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Incendiary stories of dystopian censorship

By Kobo • March 03, 2024Big Ideas in Books

Bradbury-inspired speculative fiction where reading is resistance and language is humanity's last hope

Since it was published in 1953, Ray Bradbury’s Fahrenheit 451 (whose title comes from the temperature at which paper burns) has been inspiring writers to explore themes of censorship and book-banning in a variety of different ways, leading readers to ask challenging questions of themselves and society.

What are the costs of censorship to individuals?

How does censorship take hold, and can its grip be loosened?

What are the tools of resistance available to us, readers and citizens?

From first-contact stories to action-packed thrillers, these contemporary books wrestle with these and other issues, exploring the limits of what’s acceptable to know and say.

Upright Women Wanted by Sarah Gailey 

If the first words that come to mind when you think about dystopian literature are "bleak" and "depressing," you're not alone. While this alt-western about a group of radical queer librarians who travel the country distributing banned books certainly has its grim moments, it's ultimately hopeful. After fleeing an arranged marriage, and still reeling over her best friend's execution for being found in possession of censored material, Esther stows away on one of the famed underground book wagons roaming the country. She gets a crash course in political resistance, interpersonal relationships, first love, and a whole lot more.

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Amatka  by Karin Tidbeck

Set in a word defined by strict censorship, government surveillance, and soul-destroying bureaucracy, somehow the most remarkable feature of this strange dystopia is that things disappear unless they're named properly, and their names spoken aloud. Vanja is a government worker who arrives in a small town on a temporary assignment. She soon gets caught up in local politics, and realizes that most of what she believes about the world isn't true at all. This is a smart, eerie novel about how insidious and dangerous censorship can be when it's woven into the fabric of a place.

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Ella Minnow Pea: A Novel in Letters by Mark Dunn

This unusual novel weaves censorship into the structure of the book itself, to startling effect. The story follows Ella Minnow Pea, a girl living an ordinary life on a fictional island off the Eastern Seaboard. Her world is shaken by the island's new governing council, which has started banning letters of the alphabet. Ella tries to protect her home from the growing totalitarianism, but as more letters are banned, it becomes harder and harder. And as letters disappear from the island, the also disappear from the book itself, making for a memorable and moving reading experience.

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The Word Exchange by Alena Graedon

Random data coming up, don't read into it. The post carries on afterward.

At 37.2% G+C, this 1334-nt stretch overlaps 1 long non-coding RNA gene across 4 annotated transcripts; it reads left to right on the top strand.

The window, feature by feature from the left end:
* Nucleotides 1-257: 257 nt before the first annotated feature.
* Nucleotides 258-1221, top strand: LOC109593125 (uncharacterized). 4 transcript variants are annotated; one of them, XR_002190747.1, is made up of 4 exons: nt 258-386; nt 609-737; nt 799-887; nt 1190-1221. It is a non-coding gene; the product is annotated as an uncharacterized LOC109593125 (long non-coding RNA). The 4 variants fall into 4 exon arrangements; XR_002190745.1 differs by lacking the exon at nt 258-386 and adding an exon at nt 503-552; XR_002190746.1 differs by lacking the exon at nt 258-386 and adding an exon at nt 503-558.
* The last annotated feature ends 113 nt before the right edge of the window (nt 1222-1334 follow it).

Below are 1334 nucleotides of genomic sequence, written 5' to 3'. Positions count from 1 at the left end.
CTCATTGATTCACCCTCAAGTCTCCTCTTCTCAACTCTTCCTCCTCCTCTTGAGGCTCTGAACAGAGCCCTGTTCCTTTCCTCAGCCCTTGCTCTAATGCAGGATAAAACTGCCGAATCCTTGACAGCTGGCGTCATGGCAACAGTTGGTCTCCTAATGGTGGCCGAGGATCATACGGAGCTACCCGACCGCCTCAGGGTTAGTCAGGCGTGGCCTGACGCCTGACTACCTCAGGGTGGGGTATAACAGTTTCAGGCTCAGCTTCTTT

This chilling dystopian thriller is set in a future where print has essentially disappeared. Books, bookstores, libraries, and newspapers are no more. And everyday life is ruled by devices called Memes. The story follows Anana, who works, along with her father, on the very last edition of the dictionary. When her father goes missing on the job, Anana sets out to find him—and gets into a whole lot of trouble. This is a love letter to books dressed in the plot of a twisty thriller. For book lovers, and for anyone who believes in the power of words and language, it's truly the stuff of nightmares.

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Lexicon by Max Barry

This fast-paced speculative novel is full of nefarious organizations, assassins, and hefty questions about censorship, surveillance, privacy, coercion, and the uses and power of language. It's set at a mysterious, elite school where students learn to become masters in persuasion. Graduates go on to become poets—assassins trained in wielding language for coercion in the service of a secret society. When a young woman living on the streets is recruited by the school, she soon gets pulled into a dangerous war of words.

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South by Babak Lakghomi

This novel is part fever dream, part contemplative character study, and part puzzle. B is a journalist who arrives in the South of an unnamed country to report a story about strikes that have been going on at an oil rig offshore. But he soon discovers that the country he's traveling though is one marked by extreme censorship and government corruption—and little of what he sees is as it seems. As he struggles to make sense of what he's learning, he must fight to stay alive in a strange and brutal world.

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The Sound of Stars by Alechia Dow

Two years after an alien invasion, life has settled into a new normal, but one we wouldn't recognize at all. Because the aliens observed that strong emotions can lead to dangerous behaviour in humans, books, music, and art have been banned. Seventeen-year-old Ellie Baker is fighting back in her own small way by maintaining a secret library in her building. When one of the aliens discovers it, he knows he should report her. The problem is, he really loves the music he finds there. Together, he and Ellie must decide what really matters to them, and if there's any way for their two species to coexist peacefully. This YA novel blends romance and adventure with its weighty themes of censorship and surveillance.

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